Claims by the Department for Education over school funding have sparked an investigation by an official watchdog.

The UK Statistics Authority was created to prevent the government and ministers from misusing official statistical data.

Now the authority is stepping in after BBC News reports showed that education ministers who defended their state school spending record had also included money spent on tuition fees by university students.

And, more surprisingly, the figures include what parents have spent on private school fees.

The BBC’s figures were confirmed by the think tank, the Organisation for Economic Co-operation and Development that compiles comparisons of international spending figures.

Not limited to public spending on schools

However, the DfE says that its claim on spending is not limited to public spending on schools and it will be standing by its ‘accurate use of the figures’.

Now headteachers’ leaders say that the ‘extraordinary’ use of statistics by the Department for Education is ‘disrespecting teachers and schools’.

They warn that the DfE now has serious questions to answer over the ‘veracity of the figures’ being used.

The watchdog’s stepping into the school spending row follows a march by headteachers on Parliament last Friday, demanding that school budgets be improved.

Ministers dismissed the school leaders claims and said that the UK is ‘the third highest spender in the world’ on education and that schools are now receiving more money than they ever have before.

Headteachers say they are ‘disturbed and shocked’

These claims have led to close scrutiny with headteachers saying they are ‘disturbed and shocked’ that the DfE’s figures on spending include the billions of pounds spent on tuition fees by students.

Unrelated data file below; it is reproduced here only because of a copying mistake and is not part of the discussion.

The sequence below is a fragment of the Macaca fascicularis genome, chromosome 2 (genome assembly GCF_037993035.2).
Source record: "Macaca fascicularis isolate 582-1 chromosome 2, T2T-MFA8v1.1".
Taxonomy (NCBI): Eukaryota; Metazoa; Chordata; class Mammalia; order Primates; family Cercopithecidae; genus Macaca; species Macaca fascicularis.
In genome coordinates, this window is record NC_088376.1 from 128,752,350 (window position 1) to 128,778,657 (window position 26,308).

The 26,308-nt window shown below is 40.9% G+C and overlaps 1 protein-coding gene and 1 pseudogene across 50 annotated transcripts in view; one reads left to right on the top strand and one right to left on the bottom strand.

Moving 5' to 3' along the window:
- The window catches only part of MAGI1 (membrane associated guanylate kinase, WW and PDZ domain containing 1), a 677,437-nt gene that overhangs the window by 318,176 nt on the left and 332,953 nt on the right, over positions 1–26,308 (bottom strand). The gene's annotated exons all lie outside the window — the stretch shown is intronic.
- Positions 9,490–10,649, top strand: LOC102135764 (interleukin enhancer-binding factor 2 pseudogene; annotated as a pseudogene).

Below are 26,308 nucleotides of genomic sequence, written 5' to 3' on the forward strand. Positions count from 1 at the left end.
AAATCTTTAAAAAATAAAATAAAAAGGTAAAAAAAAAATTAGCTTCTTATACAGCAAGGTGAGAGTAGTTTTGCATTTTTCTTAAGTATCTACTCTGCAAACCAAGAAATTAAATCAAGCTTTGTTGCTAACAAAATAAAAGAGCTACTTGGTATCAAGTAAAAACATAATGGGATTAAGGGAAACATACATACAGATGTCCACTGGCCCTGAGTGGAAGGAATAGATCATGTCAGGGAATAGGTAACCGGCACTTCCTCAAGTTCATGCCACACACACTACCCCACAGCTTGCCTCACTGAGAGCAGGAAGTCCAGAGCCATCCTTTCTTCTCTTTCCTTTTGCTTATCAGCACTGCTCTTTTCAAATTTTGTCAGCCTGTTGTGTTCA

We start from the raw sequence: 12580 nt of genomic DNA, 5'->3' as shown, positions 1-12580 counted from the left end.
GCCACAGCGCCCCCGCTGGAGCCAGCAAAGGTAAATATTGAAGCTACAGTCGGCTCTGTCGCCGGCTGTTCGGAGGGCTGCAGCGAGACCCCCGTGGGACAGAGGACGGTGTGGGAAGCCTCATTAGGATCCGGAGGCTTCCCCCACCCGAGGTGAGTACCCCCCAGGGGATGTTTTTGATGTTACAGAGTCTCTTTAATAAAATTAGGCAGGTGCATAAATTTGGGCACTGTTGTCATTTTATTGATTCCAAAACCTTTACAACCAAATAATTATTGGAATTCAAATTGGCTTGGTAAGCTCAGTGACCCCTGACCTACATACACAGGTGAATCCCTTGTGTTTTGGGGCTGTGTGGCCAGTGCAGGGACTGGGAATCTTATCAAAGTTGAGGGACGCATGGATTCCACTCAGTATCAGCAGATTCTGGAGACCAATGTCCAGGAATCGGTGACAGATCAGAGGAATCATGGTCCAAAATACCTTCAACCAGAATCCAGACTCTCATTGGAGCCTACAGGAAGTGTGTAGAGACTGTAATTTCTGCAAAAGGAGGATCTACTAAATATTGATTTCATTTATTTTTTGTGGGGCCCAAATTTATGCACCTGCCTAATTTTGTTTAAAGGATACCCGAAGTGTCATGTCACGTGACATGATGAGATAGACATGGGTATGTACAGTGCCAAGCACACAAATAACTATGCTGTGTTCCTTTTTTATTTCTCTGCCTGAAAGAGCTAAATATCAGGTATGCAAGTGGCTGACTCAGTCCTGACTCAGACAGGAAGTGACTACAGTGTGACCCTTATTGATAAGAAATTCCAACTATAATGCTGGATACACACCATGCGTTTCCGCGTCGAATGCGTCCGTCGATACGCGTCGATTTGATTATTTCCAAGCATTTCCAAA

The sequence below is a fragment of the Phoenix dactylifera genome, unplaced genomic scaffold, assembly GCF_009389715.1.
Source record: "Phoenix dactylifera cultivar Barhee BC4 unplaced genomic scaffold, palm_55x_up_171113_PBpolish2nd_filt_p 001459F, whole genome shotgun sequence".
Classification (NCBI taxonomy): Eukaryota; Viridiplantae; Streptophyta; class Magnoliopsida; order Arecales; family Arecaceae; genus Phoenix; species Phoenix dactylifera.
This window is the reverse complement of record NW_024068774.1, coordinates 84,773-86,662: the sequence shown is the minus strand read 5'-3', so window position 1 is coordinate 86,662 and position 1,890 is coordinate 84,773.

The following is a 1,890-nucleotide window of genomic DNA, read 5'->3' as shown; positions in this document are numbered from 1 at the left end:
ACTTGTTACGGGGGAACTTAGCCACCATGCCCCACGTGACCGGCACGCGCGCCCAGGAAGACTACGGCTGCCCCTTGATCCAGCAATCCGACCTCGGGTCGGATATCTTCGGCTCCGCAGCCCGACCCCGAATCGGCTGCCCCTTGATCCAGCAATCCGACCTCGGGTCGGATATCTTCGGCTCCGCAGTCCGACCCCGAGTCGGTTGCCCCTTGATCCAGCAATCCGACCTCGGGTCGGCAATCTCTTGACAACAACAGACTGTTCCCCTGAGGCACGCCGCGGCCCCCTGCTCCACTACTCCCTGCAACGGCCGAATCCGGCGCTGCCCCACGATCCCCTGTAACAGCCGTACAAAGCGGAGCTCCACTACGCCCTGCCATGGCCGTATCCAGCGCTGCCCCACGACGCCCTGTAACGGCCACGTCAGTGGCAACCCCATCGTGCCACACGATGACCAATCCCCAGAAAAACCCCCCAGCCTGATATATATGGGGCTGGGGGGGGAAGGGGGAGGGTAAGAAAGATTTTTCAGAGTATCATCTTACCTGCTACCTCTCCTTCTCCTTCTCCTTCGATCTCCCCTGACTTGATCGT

The statistics watchdog reports directly to Parliament and will check for any misleading figures and also the context in which they are presented.

Nick Gibb, the school standards minister, told BBC Radio 4’s Today programme that the government is spending record amounts on schools and England is the third highest spender on education.

It’s this last claim to be the third highest spender which has provoked most anger since it appears that the figures do not include just government funding for schools in England, but all types of spending on education, including public and private schools, as well as universities plus independent school fees and tuition fees.

One of the organisers of the headteachers’ march, Jules White, said ministers are using ‘distorted impartial information’.

The figures being used on school funding

News of the watchdog’s investigation has also led to the National Education Union’s joint leader Mary Boustead saying that the figures being used on school funding are ‘appalling’.

The National Association of Headteachers’ leader, Paul Whiteman, said: “We have argued consistently that school funding is down, in real terms, by 8%.

“The Institute of Fiscal Studies agrees and the National Audit Office agrees and parents see it is true.”

The UK Statistics Authority says it will ‘publish their findings shortly’ after concerns were raised to spark their investigation.